Up to now, the government has also been stepping up military attacks. But the pervasive civilian casualties have meant that the delta is more unstable and angrier than ever. In May, for example, civilians were caught between militant groups and the Nigerian military for only the most recent time in a long history of collateral damage. The military Joint Task Force (JTF), a special-operations unit set up to curtail violence in the delta, has reportedly killed hundreds of civilians and displaced thousands more.
Diplomatic attempts at ending the violence have been half hearted. Just this Monday, the government dropped charges against senior militant leader Henry Okah, who had been in custody for gun running since 2007. MEND’s response has been to declare a 60-day cease-fire — conditional on the pull out of the JTF.
Okah said on Tuesday that he doubted other militants would accept the government’s amnesty offer unless Nigeria was willing to begin peace talks under international auspices, dissolve the JTF, and end attacks on Niger Delta communities. The government’s offer was also contingent on a halt to attacks by the militants. The state has so far been silent on whether it would consider third-party-managed peace talks.
What’s needed are real political agreements on wealth sharing, amnesty, and development for the impoverished communities from which oil is extracted and militants are born — and now could be the time to make them. The recent drop in oil prices and the rise in militant attacks have started to hurt the government — contributing to a huge loss in oil revenue estimated at $27 billion over a nine-month period last year alone. Between 2006 and 2008, shutdowns due to attacks saw average production drop 1 million barrels per day, yielding billions of dollars in losses. With the latest attacks on pipelines last month affecting nearly half of the region’s normal output, the decline may have hit its worst levels. In other words, the government might finally have a strong financial motivation to negotiate.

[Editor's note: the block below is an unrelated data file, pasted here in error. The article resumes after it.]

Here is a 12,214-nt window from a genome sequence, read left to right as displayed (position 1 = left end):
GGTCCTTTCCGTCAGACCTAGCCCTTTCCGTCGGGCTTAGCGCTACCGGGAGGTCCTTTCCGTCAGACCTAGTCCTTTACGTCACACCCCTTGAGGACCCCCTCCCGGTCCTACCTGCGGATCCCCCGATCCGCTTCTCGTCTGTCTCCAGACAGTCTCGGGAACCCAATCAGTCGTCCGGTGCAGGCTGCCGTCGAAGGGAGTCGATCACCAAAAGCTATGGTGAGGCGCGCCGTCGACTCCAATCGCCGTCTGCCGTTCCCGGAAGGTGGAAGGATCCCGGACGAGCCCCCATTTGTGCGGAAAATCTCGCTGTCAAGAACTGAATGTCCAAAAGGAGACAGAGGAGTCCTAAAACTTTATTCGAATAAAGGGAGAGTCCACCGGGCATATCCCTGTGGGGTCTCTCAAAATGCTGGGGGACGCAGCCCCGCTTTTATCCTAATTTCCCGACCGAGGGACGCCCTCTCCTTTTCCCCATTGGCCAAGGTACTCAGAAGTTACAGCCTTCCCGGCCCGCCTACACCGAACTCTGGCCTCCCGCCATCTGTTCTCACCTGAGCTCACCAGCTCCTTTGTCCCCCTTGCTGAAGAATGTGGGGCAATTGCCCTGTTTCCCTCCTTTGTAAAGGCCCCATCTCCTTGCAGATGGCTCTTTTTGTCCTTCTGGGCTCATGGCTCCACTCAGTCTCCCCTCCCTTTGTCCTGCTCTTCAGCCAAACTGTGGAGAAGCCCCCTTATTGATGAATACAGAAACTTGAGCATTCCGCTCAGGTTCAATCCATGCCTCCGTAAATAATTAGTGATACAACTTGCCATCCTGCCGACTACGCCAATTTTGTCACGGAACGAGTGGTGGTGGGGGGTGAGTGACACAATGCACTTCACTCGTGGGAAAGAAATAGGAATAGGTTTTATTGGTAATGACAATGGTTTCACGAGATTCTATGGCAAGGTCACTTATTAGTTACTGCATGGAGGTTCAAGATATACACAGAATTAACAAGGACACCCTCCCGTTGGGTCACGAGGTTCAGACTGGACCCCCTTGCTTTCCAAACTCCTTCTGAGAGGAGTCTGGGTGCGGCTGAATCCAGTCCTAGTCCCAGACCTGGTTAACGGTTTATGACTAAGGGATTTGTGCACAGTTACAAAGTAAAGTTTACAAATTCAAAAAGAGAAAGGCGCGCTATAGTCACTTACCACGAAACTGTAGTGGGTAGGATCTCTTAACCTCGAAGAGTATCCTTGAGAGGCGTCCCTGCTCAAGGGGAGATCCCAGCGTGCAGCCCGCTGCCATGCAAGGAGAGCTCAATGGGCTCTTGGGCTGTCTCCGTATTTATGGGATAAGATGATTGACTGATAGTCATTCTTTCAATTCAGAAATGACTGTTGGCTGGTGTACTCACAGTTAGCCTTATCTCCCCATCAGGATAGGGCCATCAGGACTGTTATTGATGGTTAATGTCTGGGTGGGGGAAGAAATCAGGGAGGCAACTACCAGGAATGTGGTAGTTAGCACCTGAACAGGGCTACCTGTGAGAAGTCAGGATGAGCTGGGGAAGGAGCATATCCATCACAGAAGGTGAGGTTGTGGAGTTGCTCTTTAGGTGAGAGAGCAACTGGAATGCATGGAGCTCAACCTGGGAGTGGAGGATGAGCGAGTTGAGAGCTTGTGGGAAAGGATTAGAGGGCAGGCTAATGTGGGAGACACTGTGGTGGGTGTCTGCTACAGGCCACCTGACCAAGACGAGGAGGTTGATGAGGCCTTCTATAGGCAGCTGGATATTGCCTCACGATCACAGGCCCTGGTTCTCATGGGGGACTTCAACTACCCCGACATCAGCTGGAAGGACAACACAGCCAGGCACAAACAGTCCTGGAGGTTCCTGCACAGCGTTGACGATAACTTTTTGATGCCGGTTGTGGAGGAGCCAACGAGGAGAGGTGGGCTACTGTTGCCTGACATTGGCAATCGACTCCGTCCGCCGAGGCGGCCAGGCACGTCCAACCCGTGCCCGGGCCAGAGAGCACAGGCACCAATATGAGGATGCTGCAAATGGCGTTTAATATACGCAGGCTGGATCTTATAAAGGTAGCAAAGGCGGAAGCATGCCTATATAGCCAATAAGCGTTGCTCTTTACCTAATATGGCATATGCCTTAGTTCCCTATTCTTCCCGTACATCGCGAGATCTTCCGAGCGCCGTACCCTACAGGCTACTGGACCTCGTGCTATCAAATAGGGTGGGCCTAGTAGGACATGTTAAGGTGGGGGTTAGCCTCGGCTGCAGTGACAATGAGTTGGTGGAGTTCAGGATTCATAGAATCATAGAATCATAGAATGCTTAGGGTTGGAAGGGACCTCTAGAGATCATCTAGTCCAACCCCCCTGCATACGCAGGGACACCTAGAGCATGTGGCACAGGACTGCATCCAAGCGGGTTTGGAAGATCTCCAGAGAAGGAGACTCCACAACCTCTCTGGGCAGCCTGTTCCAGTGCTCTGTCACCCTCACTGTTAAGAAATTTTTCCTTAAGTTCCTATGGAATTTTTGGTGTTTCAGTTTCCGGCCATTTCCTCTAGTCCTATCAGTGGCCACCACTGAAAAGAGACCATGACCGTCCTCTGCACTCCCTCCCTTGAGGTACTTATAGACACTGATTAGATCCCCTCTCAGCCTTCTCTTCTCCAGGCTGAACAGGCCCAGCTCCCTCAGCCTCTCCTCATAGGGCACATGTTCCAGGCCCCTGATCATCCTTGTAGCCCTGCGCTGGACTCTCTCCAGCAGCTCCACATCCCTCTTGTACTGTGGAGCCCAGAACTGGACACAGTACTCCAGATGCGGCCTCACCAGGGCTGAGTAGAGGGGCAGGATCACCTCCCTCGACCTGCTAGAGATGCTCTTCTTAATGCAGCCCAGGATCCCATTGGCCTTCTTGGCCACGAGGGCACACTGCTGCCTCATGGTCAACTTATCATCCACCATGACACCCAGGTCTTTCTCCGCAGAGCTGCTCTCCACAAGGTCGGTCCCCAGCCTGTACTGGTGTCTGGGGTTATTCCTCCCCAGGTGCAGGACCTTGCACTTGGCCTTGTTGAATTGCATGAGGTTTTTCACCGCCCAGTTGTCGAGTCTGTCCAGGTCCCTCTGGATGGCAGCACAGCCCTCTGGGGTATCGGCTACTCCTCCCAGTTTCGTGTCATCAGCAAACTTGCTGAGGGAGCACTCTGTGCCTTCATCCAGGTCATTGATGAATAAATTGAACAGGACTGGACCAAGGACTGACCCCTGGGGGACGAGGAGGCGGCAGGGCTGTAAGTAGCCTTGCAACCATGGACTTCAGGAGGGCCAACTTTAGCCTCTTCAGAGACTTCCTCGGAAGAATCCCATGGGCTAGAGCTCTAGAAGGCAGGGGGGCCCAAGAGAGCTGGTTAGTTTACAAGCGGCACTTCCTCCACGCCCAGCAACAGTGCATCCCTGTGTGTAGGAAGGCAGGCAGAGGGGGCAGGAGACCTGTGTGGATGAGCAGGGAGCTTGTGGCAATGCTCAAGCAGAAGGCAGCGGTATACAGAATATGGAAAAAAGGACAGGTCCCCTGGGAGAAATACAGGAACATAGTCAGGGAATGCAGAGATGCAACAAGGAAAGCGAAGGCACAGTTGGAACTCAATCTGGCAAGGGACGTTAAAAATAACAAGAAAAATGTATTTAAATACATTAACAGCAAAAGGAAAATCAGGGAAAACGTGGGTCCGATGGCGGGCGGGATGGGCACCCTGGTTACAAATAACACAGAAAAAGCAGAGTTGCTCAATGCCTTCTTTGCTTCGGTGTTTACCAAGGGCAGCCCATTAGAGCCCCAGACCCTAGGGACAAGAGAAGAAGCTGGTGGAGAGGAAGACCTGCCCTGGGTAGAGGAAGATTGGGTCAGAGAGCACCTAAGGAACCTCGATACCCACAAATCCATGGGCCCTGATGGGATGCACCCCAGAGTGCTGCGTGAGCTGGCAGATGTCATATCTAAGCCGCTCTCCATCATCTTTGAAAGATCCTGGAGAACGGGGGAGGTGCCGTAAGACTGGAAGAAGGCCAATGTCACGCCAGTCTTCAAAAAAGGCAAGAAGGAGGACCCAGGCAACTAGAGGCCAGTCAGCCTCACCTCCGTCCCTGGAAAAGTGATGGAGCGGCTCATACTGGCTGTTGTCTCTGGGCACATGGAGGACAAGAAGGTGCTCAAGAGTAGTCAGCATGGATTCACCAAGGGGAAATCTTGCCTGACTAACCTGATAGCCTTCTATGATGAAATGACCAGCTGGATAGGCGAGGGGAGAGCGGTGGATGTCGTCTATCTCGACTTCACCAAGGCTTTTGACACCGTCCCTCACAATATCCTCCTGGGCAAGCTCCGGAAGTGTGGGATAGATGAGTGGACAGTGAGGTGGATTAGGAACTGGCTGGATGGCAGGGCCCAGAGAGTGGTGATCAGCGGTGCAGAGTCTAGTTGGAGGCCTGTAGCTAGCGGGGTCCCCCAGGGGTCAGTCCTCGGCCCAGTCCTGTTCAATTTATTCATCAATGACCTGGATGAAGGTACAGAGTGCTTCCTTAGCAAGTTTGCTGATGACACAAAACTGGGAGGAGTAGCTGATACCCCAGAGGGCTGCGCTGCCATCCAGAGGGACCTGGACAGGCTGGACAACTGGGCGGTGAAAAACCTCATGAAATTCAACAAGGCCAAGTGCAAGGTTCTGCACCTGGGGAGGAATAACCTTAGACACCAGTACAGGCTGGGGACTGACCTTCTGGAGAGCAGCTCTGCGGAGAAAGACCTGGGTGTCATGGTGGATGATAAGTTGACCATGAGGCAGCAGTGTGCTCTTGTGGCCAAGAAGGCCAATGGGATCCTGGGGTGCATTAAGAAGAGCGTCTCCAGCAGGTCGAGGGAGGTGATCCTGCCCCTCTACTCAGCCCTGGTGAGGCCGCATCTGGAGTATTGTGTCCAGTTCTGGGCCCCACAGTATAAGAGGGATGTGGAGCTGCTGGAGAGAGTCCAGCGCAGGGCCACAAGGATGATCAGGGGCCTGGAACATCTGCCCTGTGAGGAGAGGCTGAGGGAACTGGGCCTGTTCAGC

Third-party mediation will be essential, and U.S. President Barack Obama’s new assistant secretary for African affairs, Amb. Johnnie Carson, would be a good fit to shepherd the process forward. A respected Africanist, he has the credibility to put hard conditions on the table: a workable amnesty linked to the release of hostages and a long-term halt to violence; an increase in oil revenues to the delta; a detailed plan for better accountability for financial flows at the state level, including credible action against the networks of oil bunkering that link the militants to senior local and national politicians; a disarmament, demobilization, and reintegration program for militants, facilitated by the United Nations; a replacement of JTF military forces with civilian police; and an international commitment to help monitor the final accord.
Nigeria cannot afford to have peace efforts fail again. Until a compromise is reached and peace is found, everyone loses.